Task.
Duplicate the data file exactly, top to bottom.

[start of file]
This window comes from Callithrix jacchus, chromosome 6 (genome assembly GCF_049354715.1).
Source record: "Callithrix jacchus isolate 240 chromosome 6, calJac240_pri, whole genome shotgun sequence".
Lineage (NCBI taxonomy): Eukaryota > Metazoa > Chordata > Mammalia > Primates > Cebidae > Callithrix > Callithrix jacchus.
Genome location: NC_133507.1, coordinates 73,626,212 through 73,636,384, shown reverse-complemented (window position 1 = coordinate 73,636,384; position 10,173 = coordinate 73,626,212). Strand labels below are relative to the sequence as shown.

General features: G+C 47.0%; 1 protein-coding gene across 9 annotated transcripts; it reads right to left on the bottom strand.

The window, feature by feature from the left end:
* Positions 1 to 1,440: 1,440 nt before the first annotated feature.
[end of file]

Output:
This window comes from Callithrix jacchus, chromosome 6 (genome assembly GCF_049354715.1).
Source record: "Callithrix jacchus isolate 240 chromosome 6, calJac240_pri, whole genome shotgun sequence".
Lineage (NCBI taxonomy): Eukaryota > Metazoa > Chordata > Mammalia > Primates > Cebidae > Callithrix > Callithrix jacchus.
Genome location: NC_133507.1, coordinates 73,626,212 through 73,636,384, shown reverse-complemented (window position 1 = coordinate 73,636,384; position 10,173 = coordinate 73,626,212). Strand labels below are relative to the sequence as shown.

General features: G+C 47.0%; 1 protein-coding gene across 9 annotated transcripts; it reads right to left on the bottom strand.

The window, feature by feature from the left end:
* Positions 1 to 1,440: 1,440 nt before the first annotated feature.